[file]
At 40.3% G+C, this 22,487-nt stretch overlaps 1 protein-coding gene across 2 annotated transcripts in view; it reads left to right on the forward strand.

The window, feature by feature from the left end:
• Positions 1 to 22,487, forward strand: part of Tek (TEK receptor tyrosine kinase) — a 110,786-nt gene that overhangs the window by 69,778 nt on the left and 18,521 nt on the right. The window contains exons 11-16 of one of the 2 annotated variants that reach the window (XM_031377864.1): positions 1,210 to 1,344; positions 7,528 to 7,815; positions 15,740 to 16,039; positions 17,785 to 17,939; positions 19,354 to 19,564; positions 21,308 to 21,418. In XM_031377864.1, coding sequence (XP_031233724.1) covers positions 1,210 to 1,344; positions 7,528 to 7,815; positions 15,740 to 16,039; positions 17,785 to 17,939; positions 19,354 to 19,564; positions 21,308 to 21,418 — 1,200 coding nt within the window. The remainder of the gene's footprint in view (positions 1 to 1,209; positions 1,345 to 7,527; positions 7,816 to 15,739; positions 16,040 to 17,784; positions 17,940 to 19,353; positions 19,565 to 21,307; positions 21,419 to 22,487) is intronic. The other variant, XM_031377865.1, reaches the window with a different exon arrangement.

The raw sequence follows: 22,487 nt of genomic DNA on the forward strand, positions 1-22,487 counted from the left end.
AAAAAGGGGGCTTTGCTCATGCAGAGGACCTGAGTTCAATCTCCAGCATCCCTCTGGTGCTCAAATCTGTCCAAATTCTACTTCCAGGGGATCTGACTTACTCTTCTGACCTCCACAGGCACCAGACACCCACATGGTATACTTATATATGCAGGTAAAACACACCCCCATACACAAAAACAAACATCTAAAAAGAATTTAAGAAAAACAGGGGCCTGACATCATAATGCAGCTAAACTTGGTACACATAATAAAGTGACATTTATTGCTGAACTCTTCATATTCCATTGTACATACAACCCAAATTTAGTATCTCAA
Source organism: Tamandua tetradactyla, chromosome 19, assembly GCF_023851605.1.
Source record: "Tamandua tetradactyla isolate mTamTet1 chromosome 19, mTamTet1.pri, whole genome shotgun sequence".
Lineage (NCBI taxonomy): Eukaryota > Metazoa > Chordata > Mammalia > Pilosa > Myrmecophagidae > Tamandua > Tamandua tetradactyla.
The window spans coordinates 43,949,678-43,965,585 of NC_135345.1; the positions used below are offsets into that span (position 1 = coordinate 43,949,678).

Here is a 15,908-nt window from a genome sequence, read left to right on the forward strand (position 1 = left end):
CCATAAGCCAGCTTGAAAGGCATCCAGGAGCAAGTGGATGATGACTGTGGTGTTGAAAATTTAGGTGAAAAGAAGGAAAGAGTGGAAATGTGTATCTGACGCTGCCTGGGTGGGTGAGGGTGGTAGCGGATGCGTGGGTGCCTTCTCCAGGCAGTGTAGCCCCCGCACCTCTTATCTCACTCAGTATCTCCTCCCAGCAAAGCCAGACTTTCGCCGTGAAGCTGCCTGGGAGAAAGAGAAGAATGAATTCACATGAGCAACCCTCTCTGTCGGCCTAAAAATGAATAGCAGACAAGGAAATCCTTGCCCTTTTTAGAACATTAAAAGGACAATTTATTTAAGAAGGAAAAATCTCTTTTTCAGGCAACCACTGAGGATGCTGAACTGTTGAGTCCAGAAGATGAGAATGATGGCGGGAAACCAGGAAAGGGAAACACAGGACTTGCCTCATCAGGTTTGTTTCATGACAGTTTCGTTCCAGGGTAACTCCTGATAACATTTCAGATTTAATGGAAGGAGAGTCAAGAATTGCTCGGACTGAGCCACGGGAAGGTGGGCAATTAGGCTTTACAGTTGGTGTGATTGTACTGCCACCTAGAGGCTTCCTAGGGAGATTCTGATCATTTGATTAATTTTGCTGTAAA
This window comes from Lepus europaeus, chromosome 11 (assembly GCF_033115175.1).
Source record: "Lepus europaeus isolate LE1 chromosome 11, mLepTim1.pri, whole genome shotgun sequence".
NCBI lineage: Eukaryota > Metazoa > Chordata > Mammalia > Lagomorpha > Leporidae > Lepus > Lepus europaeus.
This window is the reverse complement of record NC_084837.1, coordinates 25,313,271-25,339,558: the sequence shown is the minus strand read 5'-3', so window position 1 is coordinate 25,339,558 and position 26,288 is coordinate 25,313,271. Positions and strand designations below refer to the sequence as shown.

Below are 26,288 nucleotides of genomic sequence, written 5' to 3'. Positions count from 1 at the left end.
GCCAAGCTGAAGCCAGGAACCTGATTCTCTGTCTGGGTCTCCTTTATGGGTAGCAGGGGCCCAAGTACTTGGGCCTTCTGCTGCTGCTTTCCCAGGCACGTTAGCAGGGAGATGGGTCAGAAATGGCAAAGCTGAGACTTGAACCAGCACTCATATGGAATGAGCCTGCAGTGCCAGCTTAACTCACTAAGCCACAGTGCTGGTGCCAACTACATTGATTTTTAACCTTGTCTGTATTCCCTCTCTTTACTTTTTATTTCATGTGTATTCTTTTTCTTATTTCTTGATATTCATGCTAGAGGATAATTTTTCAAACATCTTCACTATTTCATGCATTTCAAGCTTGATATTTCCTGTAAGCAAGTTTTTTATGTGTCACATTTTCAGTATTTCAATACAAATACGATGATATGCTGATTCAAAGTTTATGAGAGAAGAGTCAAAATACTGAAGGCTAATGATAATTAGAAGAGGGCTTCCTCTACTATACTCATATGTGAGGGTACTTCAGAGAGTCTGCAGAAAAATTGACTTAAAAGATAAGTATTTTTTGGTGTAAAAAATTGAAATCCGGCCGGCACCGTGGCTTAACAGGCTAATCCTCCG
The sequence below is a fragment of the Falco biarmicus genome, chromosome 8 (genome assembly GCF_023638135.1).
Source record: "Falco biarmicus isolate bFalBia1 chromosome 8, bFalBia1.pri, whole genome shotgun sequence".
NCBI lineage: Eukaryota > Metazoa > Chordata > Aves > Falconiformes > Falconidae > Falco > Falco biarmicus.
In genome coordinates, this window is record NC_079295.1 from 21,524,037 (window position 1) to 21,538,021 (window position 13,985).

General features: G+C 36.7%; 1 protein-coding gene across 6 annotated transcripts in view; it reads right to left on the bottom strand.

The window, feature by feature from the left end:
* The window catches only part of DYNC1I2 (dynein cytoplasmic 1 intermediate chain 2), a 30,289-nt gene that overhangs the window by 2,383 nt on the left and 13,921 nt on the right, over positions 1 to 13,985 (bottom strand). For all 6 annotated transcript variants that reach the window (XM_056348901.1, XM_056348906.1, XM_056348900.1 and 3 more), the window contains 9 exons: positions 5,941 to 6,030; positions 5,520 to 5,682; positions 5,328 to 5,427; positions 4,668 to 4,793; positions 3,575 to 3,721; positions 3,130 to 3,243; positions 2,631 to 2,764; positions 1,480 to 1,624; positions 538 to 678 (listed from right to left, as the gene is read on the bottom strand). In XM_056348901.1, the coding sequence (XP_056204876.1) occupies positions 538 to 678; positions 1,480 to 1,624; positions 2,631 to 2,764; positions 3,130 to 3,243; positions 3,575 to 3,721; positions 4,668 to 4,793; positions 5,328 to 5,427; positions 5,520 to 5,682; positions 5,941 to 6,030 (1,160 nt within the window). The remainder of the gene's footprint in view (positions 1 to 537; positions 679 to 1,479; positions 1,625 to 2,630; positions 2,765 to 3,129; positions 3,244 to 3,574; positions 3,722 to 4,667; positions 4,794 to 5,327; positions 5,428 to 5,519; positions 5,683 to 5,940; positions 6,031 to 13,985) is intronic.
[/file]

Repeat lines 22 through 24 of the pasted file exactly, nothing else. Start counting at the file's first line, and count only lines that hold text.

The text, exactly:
General features: G+C 36.7%; 1 protein-coding gene across 6 annotated transcripts in view; it reads right to left on the bottom strand.

The window, feature by feature from the left end:
* The window catches only part of DYNC1I2 (dynein cytoplasmic 1 intermediate chain 2), a 30,289-nt gene that overhangs the window by 2,383 nt on the left and 13,921 nt on the right, over positions 1 to 13,985 (bottom strand). For all 6 annotated transcript variants that reach the window (XM_056348901.1, XM_056348906.1, XM_056348900.1 and 3 more), the window contains 9 exons: positions 5,941 to 6,030; positions 5,520 to 5,682; positions 5,328 to 5,427; positions 4,668 to 4,793; positions 3,575 to 3,721; positions 3,130 to 3,243; positions 2,631 to 2,764; positions 1,480 to 1,624; positions 538 to 678 (listed from right to left, as the gene is read on the bottom strand). In XM_056348901.1, the coding sequence (XP_056204876.1) occupies positions 538 to 678; positions 1,480 to 1,624; positions 2,631 to 2,764; positions 3,130 to 3,243; positions 3,575 to 3,721; positions 4,668 to 4,793; positions 5,328 to 5,427; positions 5,520 to 5,682; positions 5,941 to 6,030 (1,160 nt within the window). The remainder of the gene's footprint in view (positions 1 to 537; positions 679 to 1,479; positions 1,625 to 2,630; positions 2,765 to 3,129; positions 3,244 to 3,574; positions 3,722 to 4,667; positions 4,794 to 5,327; positions 5,428 to 5,519; positions 5,683 to 5,940; positions 6,031 to 13,985) is intronic.